(For the record, a “Happy Birthday” is a fighting game term. In some fighting games, you use multiple characters per match, with one in active use and the others in reserve. A Happy Birthday is when you manage to knock out a character in reserve, who normally cannot be hit. This term came about when one of the players said it was his birthday–so his opponent proceeded to knock out his active character and a reserve character in one combo, with the announcers and spectators all sarcastically wishing him a happy birthday. The name then stuck, and from then on, any knockout of a character in reserve is called a Happy Birthday. This sort of behavior, I would guess based on what people have said in this topic and other related topics, would be completely unacceptable in pinball competitions, but in that competition’s environment, to NOT do so is a clear sign you are an outsider and must be taught the ways.)

I’ve experienced both cultures and I can confirm what you say. It’s all about context. At one of my local scenes, where everyone is friendly towards one another, it would be totally fine to needle someone after choking away a ball 3 or describe in gory detail how you’re going to win because you can tap-pass and they can’t, or whatever. I wouldn’t recommend this in all environments though, but it doesn’t have to be super-serious all the time. Start there and then loosen up as you read the room, I’d say.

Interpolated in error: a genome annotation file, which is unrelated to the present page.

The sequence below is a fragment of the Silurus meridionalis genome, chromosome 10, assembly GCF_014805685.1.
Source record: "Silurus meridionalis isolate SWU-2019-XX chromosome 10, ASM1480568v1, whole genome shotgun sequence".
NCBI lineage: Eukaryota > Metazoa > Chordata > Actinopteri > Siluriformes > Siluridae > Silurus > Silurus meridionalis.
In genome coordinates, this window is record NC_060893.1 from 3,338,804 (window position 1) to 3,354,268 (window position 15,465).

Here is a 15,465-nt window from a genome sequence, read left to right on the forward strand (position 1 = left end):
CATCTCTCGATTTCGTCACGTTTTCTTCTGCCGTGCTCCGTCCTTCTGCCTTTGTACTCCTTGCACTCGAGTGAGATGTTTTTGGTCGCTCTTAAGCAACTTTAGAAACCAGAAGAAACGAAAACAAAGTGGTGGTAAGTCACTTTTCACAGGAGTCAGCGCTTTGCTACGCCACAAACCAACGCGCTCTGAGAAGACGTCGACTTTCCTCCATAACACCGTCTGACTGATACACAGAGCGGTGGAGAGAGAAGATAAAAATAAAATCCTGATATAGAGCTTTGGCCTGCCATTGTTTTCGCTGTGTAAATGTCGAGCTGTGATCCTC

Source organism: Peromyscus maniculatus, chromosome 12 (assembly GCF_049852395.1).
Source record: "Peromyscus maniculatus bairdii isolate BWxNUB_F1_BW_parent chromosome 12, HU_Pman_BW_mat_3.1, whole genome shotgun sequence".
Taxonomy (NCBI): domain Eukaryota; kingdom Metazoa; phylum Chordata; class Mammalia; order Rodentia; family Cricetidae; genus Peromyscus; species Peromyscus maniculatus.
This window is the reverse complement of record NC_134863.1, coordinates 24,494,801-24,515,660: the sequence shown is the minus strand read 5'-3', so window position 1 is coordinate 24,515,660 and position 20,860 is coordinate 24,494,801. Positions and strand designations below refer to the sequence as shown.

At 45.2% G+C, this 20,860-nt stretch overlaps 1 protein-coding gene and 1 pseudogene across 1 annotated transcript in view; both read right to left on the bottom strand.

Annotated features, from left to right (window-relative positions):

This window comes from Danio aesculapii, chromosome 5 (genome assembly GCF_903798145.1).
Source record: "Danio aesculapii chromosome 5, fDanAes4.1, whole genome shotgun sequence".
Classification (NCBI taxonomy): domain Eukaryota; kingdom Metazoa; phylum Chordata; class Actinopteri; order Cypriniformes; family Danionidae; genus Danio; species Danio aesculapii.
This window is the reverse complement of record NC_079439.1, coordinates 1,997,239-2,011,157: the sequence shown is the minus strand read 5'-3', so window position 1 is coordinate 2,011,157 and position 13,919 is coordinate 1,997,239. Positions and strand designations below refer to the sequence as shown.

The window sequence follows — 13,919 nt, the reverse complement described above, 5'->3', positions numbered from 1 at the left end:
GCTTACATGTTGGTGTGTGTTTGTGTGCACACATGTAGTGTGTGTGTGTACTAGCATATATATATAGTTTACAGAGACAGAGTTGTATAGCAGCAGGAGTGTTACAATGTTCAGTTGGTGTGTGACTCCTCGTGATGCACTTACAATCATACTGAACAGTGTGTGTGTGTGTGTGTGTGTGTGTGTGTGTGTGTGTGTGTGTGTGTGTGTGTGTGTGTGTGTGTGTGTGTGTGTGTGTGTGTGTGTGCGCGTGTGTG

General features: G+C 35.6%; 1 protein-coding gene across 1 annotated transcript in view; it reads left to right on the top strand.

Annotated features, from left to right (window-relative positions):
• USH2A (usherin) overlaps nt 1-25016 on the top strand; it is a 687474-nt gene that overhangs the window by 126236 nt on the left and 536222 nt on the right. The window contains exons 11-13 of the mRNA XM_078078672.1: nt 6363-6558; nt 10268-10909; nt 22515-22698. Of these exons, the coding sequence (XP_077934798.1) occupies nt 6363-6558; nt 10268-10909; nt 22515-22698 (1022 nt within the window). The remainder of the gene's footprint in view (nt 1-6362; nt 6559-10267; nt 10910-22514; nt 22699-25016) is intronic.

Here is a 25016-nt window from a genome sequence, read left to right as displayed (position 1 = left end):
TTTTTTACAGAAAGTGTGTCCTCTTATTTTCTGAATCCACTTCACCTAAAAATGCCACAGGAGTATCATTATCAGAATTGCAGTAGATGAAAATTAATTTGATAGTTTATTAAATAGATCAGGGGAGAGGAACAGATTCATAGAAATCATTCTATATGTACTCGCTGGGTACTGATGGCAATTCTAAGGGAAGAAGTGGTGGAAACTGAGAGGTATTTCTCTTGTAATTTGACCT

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Thanks for the explanation here. At first it made me think of “Trick or Treat” from Searching for Bobby Fischer.

That’s true–I suppose in some video game competitive circles, the whole thing is basically one big, rather close community, and this is their way of playful ribbing. I have been insulted for being traditionally polite though, and I have met people who tell me they feel insulted when their opponents act (traditionally) politely towards them, regardless of win or loss.